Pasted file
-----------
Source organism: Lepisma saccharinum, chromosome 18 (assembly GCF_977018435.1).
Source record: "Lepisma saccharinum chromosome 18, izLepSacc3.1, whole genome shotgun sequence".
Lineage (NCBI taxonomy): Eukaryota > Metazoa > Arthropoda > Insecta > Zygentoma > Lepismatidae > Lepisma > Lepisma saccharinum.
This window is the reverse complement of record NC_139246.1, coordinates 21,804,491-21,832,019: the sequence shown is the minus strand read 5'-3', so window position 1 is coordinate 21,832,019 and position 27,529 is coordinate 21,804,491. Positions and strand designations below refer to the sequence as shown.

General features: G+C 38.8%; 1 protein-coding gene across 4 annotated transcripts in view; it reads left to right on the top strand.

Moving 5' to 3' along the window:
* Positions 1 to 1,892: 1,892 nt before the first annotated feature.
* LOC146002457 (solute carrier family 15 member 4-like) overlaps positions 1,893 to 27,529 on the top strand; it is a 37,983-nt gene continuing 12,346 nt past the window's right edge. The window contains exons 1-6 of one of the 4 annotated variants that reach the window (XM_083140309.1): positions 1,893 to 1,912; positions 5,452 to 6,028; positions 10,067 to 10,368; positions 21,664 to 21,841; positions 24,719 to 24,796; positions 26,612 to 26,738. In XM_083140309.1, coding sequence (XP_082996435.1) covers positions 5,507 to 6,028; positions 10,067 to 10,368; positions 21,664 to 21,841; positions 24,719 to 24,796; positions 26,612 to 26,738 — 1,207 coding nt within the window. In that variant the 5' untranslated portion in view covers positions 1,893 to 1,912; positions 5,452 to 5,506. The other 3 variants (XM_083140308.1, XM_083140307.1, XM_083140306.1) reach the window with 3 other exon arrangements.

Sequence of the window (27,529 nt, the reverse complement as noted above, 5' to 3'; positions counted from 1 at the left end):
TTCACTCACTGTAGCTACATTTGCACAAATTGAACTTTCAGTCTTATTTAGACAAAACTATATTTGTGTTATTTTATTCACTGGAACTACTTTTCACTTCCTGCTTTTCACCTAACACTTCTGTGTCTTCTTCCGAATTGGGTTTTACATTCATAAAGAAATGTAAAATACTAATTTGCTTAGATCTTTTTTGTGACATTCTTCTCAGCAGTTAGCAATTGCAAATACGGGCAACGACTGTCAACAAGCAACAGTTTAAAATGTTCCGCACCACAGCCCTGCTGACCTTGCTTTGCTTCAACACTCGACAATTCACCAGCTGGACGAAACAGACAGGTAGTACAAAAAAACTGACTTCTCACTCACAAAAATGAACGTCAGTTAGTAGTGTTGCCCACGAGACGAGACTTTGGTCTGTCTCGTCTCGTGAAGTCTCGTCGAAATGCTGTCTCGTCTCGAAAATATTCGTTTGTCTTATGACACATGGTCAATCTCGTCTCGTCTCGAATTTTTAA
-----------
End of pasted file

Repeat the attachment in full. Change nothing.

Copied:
Source organism: Lepisma saccharinum, chromosome 18 (assembly GCF_977018435.1).
Source record: "Lepisma saccharinum chromosome 18, izLepSacc3.1, whole genome shotgun sequence".
Lineage (NCBI taxonomy): Eukaryota > Metazoa > Arthropoda > Insecta > Zygentoma > Lepismatidae > Lepisma > Lepisma saccharinum.
This window is the reverse complement of record NC_139246.1, coordinates 21,804,491-21,832,019: the sequence shown is the minus strand read 5'-3', so window position 1 is coordinate 21,832,019 and position 27,529 is coordinate 21,804,491. Positions and strand designations below refer to the sequence as shown.

General features: G+C 38.8%; 1 protein-coding gene across 4 annotated transcripts in view; it reads left to right on the top strand.

Moving 5' to 3' along the window:
* Positions 1 to 1,892: 1,892 nt before the first annotated feature.
* LOC146002457 (solute carrier family 15 member 4-like) overlaps positions 1,893 to 27,529 on the top strand; it is a 37,983-nt gene continuing 12,346 nt past the window's right edge. The window contains exons 1-6 of one of the 4 annotated variants that reach the window (XM_083140309.1): positions 1,893 to 1,912; positions 5,452 to 6,028; positions 10,067 to 10,368; positions 21,664 to 21,841; positions 24,719 to 24,796; positions 26,612 to 26,738. In XM_083140309.1, coding sequence (XP_082996435.1) covers positions 5,507 to 6,028; positions 10,067 to 10,368; positions 21,664 to 21,841; positions 24,719 to 24,796; positions 26,612 to 26,738 — 1,207 coding nt within the window. In that variant the 5' untranslated portion in view covers positions 1,893 to 1,912; positions 5,452 to 5,506. The other 3 variants (XM_083140308.1, XM_083140307.1, XM_083140306.1) reach the window with 3 other exon arrangements.

Sequence of the window (27,529 nt, the reverse complement as noted above, 5' to 3'; positions counted from 1 at the left end):
TTCACTCACTGTAGCTACATTTGCACAAATTGAACTTTCAGTCTTATTTAGACAAAACTATATTTGTGTTATTTTATTCACTGGAACTACTTTTCACTTCCTGCTTTTCACCTAACACTTCTGTGTCTTCTTCCGAATTGGGTTTTACATTCATAAAGAAATGTAAAATACTAATTTGCTTAGATCTTTTTTGTGACATTCTTCTCAGCAGTTAGCAATTGCAAATACGGGCAACGACTGTCAACAAGCAACAGTTTAAAATGTTCCGCACCACAGCCCTGCTGACCTTGCTTTGCTTCAACACTCGACAATTCACCAGCTGGACGAAACAGACAGGTAGTACAAAAAAACTGACTTCTCACTCACAAAAATGAACGTCAGTTAGTAGTGTTGCCCACGAGACGAGACTTTGGTCTGTCTCGTCTCGTGAAGTCTCGTCGAAATGCTGTCTCGTCTCGAAAATATTCGTTTGTCTTATGACACATGGTCAATCTCGTCTCGTCTCGAATTTTTAA